Influences of Transfer Efficiency and Reflow Profile on Printing Solder Paste


Influences of Transfer Efficiency and Reflow Profile on Printing Solder Paste

As miniaturization continues and usage requirements become higher, the number of pads on the chip is also increasing. In order to meet the massive solder joint packaging, manufacturers prefer to use the printing process. The solder paste printing process is efficient and can complete large-area printing in a short time, which can be used for large-scale chip packaging. Solder paste is uniformly placed on the stencil, and a squeegee is used to fill the solder paste in the stencil openings. After the solder joints are printed, it needs to melt and solidify into solder joints through a reflow soldering process.

Transfer efficiency is related to the stencil opening and squeegee's speed. Due to the shear force, the speed of the squeegee affects the viscosity change and the transfer efficiency of solder paste through the apertures. In addition, the size of the opening affects the amount of solder paste that deposits on the pads. The relationship between aperture size and transfer efficiency is shown in Figure.1. This remarkable printing behavior of solder paste may be caused by surface tension, the cohesion of solder constituent particles, and adhesion forces that exist between the solder and the aperture walls (Amula et al., 2011).

Transfer efficiency vs. aperture cavity

Figure 1. Transfer efficiency vs. aperture cavity (Amula et al., 2011).

During the reflow soldering process, a reflow oven is used to heat the assembled PCBs to a preset temperature at an appropriate heating rate for a specified period of time. This process requires the use of a thermal curve time-temperature plot to adjust the temperature change parameters. The reflow process includes preheating, soak, reflow, and cooling zones, which is an important factor affecting the microstructure and reliability of solder joints. The soldering process requires a peak reflow temperature above the melting point of the solder and a reflow time long enough to maximize solder paste wetting of the pads, which allows chemical and metallurgical reactions to complete in the solder. For example, the melting point of SAC305 solder paste is 217°C, and the peak reflow temperature needs to be higher than the melting point to melt and wet the pad. Higher cooling rates can reduce the grain size and the intermetallic growth rate. Generally, the cooling rate should be controlled at 4°C/s.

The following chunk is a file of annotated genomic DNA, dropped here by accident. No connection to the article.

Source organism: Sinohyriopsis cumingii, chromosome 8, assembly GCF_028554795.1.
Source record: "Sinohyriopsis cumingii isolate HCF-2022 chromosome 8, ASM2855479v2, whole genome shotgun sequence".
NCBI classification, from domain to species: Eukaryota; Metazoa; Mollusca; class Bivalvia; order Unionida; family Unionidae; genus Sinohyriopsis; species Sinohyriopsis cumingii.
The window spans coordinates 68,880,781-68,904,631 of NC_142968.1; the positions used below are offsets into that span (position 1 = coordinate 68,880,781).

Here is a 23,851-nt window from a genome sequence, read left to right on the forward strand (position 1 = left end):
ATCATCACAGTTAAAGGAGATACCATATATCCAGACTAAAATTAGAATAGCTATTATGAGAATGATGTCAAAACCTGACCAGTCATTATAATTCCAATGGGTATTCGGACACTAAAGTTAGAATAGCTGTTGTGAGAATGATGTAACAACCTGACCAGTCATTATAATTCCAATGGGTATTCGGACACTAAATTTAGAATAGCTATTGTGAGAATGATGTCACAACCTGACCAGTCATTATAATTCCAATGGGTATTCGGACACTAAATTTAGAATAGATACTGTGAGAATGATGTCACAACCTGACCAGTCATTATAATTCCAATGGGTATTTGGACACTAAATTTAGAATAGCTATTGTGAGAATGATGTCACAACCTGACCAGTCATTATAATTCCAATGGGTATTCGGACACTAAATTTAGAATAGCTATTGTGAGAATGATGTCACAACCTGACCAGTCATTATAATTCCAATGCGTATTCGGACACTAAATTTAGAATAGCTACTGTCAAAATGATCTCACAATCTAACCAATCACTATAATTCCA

For the tin-bismuth paste, a short time above liquidus (TAL) and a low peak temperature can minimize the formation of the IMC layer between the solder and the PCBs, while it can lead to poor soldering. Conversely, long TAL and high peak temperature favor interfacial reactions, but excessive Bi segregation can make solder joints brittle. Table 1 confirms that higher peak temperature and longer TAL are beneficial for solder paste wetting coverage. However, excessively high temperature weakens the wetting ability. Longer TAL allows more time for oxide volatilization, which facilitates wetting.

Table 1. Reflow profile impacts on the SnBi solder paste wetting performance (Amula et al., 2011).

Reflow profile impacts on the SnBi solder paste wetting performance

In brief, transfer efficiency affects printing efficiency and affects solder paste volume. The reflow profile affects the solder wetting ability and solder joint quality.


Amula, E.H., Lau, W.K., Ekere, N.N., Bhatti, R.S., Mallik, S., Otiaba, K.C., & Takyi, G. (2011), “A study of SnAgCu solder paste transfer efficiency and effects of optimal reflow profile on solder deposits”, Microelectronic Engineering, vol.88(7), pp.1610-1617.

Dusek, K., Busek, D., Vesely, P., Prazanova, A., Placek, M., & Del Re, J. (2022), “Understanding the Effect of Reflow Profile on the Metallurgical Properties of Tin–Bismuth Solders”.

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